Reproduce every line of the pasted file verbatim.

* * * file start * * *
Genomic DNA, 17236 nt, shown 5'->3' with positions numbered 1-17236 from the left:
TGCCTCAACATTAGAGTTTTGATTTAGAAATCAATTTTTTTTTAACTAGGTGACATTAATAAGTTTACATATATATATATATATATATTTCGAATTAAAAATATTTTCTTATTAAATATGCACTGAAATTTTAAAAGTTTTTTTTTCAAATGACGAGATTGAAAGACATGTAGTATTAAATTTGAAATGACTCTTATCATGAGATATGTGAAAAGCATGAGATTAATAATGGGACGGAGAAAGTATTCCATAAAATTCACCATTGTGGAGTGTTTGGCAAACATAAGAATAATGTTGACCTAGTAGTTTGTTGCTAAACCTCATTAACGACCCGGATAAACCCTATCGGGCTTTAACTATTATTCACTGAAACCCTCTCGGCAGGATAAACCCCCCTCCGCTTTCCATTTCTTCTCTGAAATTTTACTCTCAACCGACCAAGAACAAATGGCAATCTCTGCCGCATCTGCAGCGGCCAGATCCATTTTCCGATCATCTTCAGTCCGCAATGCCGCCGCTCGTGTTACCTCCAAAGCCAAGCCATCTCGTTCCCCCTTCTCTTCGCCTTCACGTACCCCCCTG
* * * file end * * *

Genomic DNA, 17236 nt, shown 5'->3' with positions numbered 1-17236 from the left:
TGCCTCAACATTAGAGTTTTGATTTAGAAATCAATTTTTTTTTAACTAGGTGACATTAATAAGTTTACATATATATATATATATATATTTCGAATTAAAAATATTTTCTTATTAAATATGCACTGAAATTTTAAAAGTTTTTTTTTCAAATGACGAGATTGAAAGACATGTAGTATTAAATTTGAAATGACTCTTATCATGAGATATGTGAAAAGCATGAGATTAATAATGGGACGGAGAAAGTATTCCATAAAATTCACCATTGTGGAGTGTTTGGCAAACATAAGAATAATGTTGACCTAGTAGTTTGTTGCTAAACCTCATTAACGACCCGGATAAACCCTATCGGGCTTTAACTATTATTCACTGAAACCCTCTCGGCAGGATAAACCCCCCTCCGCTTTCCATTTCTTCTCTGAAATTTTACTCTCAACCGACCAAGAACAAATGGCAATCTCTGCCGCATCTGCAGCGGCCAGATCCATTTTCCGATCATCTTCAGTCCGCAATGCCGCCGCTCGTGTTACCTCCAAAGCCAAGCCATCTCGTTCCCCCTTCTCTTCGCCTTCACGTACCCCCCTG